Sometimes I expect to see a man dressed in a black suit and white shirt step out from behind a large ficus bush on Columbus Avenue and start detailing my life in a slightly nasal voice to an unseen audience.
It started on Friday.
I knew the week was going to be discombobulated from the start, as we had Tuesday and Wednesday off for Rosh Hashanah. But that was ok, as my Monday afternoon class was canceled. At least it was until I get to school, open my computer, and check the day’s schedule to find that Monday afternoon’s class, was, in fact, not only not canceled, but it had never been canceled. It’s a bit like one of those nightmares you have about school where you show up and then you’re forced to go to classes that you never signed up for.
Tuesday was a relatively normal day. I went to the gym, got not enough work done—SOP for a day off in the middle of the week.
I woke up Wednesday a bit stiff from my exertions at the gym the day before and a sharp pain in my left foot. It hurt enough to curtail any plans I had for the day—either take advantage of the sole remaining day of the Indian Summer and head out on my bike, or perhaps head to a museum—but not enough to prevent me from finally getting a round tuit and schlepping all 15 of my dress shirts to the cleaners (aside from the fact that this literary technique is called foreshadowing, getting my shirts laundered is one of the few not really necessary luxuries I allow myself; I hate ironing shirts) to be delivered on Thursday.
Inexplicably, my foot hurt even more on Thursday morning. And when I say it hurt more, I was beginning to wonder if I’d broken something in there. Downed three Advil to prepare myself for the day, strapped the balky foot into my shoe, and, after hobbling out to the street corner (this, after missing a noon-time interview seminar), decided that there was no way in hell I’d be able to walk to the subway and back and took a cab to school. Survived my sole class, scheduled a doctor’s appointment to look at my foot for the next morning, did the reading for the next day, redosed myself with Advil, and then contemplated my options for getting down to New York Law School for the opening night of State of Play.
You know, trying to catch a cab during rush hour in the rain with a bad foot really isn’t as much fun as you might think.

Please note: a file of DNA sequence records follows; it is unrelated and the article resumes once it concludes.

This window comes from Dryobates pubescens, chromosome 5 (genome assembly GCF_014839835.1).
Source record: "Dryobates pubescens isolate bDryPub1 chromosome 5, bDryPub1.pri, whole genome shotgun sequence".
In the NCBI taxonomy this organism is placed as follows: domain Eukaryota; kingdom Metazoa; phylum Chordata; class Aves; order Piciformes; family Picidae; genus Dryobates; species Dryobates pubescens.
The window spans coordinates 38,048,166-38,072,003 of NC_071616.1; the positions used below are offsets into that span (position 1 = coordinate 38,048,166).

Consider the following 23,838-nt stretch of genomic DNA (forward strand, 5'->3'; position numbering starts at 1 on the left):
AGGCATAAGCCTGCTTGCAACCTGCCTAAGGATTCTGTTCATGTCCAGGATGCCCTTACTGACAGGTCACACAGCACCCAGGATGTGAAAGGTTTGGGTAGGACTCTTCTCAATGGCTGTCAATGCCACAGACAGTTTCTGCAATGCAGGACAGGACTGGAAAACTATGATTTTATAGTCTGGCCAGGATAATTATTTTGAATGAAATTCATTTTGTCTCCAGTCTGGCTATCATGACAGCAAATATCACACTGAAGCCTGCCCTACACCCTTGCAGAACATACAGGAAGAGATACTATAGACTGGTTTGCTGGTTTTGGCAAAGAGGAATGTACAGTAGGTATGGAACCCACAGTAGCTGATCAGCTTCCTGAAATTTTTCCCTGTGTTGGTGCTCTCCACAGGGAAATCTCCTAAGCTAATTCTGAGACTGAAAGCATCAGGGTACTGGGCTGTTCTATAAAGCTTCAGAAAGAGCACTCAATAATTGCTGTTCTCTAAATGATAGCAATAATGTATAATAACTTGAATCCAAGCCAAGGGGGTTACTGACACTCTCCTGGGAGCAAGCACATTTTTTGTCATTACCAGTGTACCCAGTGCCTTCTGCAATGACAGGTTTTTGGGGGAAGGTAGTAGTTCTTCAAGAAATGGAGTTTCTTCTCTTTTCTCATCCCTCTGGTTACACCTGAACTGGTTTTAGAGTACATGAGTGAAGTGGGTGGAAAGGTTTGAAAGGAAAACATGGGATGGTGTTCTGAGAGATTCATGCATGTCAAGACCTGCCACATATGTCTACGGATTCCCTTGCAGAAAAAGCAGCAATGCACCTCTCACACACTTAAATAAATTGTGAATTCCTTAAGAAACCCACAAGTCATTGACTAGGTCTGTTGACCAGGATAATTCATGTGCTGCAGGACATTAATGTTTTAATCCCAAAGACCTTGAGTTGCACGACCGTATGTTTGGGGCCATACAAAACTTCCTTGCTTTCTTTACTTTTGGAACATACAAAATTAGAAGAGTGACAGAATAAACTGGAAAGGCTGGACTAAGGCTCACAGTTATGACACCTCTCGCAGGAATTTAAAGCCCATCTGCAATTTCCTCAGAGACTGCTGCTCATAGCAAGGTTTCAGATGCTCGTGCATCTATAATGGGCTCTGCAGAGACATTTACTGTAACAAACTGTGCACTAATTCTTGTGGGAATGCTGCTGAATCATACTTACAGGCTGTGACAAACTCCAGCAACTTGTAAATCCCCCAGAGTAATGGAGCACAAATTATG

Got to the conference, ate dinner, watched a great panel discussion and got very interested in attending the rest of the conference, had some drinks with some friends from the Berkman Center, and then took a cab home.
Sudden loss of mobility is a very strange thing. For one thing, you very quickly learn just how much in your life depends on having two good wheels. And I’ve never been the most graceful of humans, but because one leg is doing the work of two, I was even more clumsy and oafish than usual (plus I was worried about hurting my good leg by overcompensating… but that’s another story).
I was having trouble getting to sleep because my foot was throbbing, but I eventually drifted off… to be woken up 90 minutes later by the throbbing pain in my foot. Three more Advil, plus an adhoc ice pack, plus another hour of lying there in the dark waiting for the ibuprofen to do its blessed work.
Friday morning—after not nearly enough sleep—I somewhat improbably found a cab to take me up to the doctor’s office during rush hour. The doctor was puzzled—it didn’t seem like a break, because I would have felt it when it broke, but, on the other hand, tissue injuries tend to get better with time, not worse. So he sent me down to get x-rayed (and all the while the previous night’s Advil is wearing off).
Apparently they have a system in this office building where the doctors can log directly into the radiology office’s servers and view the scans right their on their computer. The system wasn’t working. So they burned a CD for the doctor and sent it back up to his office. His computer couldn’t read the CD. And so on. Why they didn’t actually send the x-rays up, I’ll never know…
Cutting this particular part of the saga short, the x-ray didn’t show a break—so it was just a nasty case of tendonitis. He gave me a prescription for a very powerful anti-inflammatory, an ace bandage, and said that if it still hurt the next week after icing it, to call him to schedule an MRI (sorry, it’s an anti-inflammatory, not an opiate).
I go home on the bus (not a good idea, in retrospect) and collapse. My father very kindly takes the time out from his day to get the prescription filled. At this point in the day, there’s absolutely no chance that I’ll either go to school or get to the rest of the conference, and anyway, rest is indicated since it seems that what little stomping around I managed the day before is somewhat responsible for the situation getting worse. Ice is applied to the malfunctioning foot, and I settle in for a long nap.
Late that night, foot still in pain and elevated, the phone rings. It’s the owner of the dry cleaners. As best I can figure out, my shirts are gone. Because the van was stolen. With the laundry inside. At gunpoint.
In other words, my shirts were carjacked.
I’m not sure how else I could end this, so I’ll just elide over missing the rest of the conference because I didn’t leave the apartment for 48 hours, the suddenly possessed cable box that refuses to show broadcast television (channels 2, 4, 5, 7, 9, 11, and 13) but shows every other channel perfectly (when it’s not crashing and rebooting itself) and the very short, but rather curious, IM conversation I had with someone who was apparently sleepwalking at the time…
Oh, and my foot’s a lot better now. Thanks for asking! Who knew that rest, ice, elevation, and really powerful drugs could be so effective?
Update: Whybark suggests that I avoid playing the numbers 4 8 15 16 23 42 in the lottery this week.